The 8 Arenas of the Eightfold Path
1. Right View: our general outlook, core beliefs, ideas about ourself and the world
2. Right Intention: decision making, intending, choices
3. Right Speech: our general communication, how we use language
4. Right Action: our behaviour, both habitual and impulsive
5. Right Livelihood: our job, way of working
6. Right Effort: how we use our energies, how we apply ourselves
7. Right Mindfulness: how present we are and connected to experience, authenticity, meditation
8. Right Concentration: gaining insight, wisdom, mental discipline, understanding

The Four Noble Truths: beginnings

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This marks the beginning of a new series of posts on a post-traditional approach to Buddhism. This initial offering is on the Four Noble Truths. I realised that I needed to get to grips once again with this essential Buddhist teaching and do my best to rework it into contemporary language.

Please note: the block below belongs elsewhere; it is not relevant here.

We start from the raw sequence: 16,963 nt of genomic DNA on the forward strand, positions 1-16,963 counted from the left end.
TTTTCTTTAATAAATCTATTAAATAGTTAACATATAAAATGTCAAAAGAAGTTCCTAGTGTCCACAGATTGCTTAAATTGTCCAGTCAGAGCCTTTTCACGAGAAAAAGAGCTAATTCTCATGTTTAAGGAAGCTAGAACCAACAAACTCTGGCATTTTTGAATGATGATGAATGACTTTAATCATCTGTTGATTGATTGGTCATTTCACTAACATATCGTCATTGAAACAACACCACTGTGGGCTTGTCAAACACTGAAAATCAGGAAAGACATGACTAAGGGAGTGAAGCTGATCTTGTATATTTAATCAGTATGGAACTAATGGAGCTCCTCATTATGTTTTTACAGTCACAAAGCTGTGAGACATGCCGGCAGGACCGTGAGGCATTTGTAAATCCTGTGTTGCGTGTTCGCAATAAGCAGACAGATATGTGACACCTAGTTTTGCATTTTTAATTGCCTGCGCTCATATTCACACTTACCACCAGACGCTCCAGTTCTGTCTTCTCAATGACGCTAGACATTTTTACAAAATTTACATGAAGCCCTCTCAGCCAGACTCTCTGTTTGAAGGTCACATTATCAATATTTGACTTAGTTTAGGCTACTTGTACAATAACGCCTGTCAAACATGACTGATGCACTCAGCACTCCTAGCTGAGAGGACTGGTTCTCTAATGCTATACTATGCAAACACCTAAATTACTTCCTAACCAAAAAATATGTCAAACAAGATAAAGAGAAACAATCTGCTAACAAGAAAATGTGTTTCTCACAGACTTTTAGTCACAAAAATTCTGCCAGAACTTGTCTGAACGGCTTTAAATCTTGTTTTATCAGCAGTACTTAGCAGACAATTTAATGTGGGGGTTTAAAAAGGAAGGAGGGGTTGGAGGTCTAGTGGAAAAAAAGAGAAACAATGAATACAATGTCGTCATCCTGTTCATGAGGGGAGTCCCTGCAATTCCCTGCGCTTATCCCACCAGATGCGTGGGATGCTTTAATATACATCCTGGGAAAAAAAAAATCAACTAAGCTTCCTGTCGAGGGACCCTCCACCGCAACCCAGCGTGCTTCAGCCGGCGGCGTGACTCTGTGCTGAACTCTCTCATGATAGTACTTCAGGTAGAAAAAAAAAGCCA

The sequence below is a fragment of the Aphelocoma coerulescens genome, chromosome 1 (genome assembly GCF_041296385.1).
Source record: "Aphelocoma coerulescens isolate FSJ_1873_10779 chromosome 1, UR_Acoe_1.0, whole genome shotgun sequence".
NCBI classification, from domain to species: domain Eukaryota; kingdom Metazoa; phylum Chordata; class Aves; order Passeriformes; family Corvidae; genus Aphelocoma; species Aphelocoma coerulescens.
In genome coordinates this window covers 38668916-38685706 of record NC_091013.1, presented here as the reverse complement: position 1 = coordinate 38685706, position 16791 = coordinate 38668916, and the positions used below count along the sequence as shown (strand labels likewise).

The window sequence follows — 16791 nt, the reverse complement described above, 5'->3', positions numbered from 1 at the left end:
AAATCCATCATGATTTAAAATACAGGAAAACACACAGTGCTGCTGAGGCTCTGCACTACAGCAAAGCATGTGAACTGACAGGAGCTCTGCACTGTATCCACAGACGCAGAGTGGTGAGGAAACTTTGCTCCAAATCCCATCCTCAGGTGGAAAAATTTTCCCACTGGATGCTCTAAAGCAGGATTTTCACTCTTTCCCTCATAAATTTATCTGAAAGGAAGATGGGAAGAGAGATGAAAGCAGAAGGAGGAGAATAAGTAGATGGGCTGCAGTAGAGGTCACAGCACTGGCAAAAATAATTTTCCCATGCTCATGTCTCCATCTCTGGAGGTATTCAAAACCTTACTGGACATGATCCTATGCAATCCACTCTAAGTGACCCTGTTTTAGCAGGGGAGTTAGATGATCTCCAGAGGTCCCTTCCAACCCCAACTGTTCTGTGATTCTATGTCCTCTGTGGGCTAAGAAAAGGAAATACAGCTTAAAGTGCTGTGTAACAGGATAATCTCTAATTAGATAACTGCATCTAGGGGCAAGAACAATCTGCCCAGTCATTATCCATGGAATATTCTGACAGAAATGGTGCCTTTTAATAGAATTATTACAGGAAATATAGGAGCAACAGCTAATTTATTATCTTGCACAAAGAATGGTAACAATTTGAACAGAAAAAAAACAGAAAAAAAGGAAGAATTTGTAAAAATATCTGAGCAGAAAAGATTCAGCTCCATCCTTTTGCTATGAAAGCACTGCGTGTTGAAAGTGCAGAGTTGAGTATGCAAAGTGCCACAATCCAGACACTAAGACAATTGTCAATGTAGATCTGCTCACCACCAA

The Four Noble Truths
The Four Noble Truths was the first teaching given by Siddhartha after he awakened/achieved enlightenment. It is the first major teaching on the Buddhist path and is found in pretty much every Buddhist school. The Four Noble Truths is a summary of the path of awakening defined in four logical, interdependent steps. They have been defined quite differently throughout time and by different schools with ramifications for how they are understood and received. The number of people for example put off by one of the original translations into English of the First Noble Truth is impressive. ‘Life is suffering’ is certainly a turn off and fails to match the life experience of the average westerner. Life is clearly not a cesspit of misery. The pleasures of life attest to this and certainly defining it in such pessimistic terms is a non-starter, unless you happen to be a full-time masochist! A more approachable yet traditional phrasing is;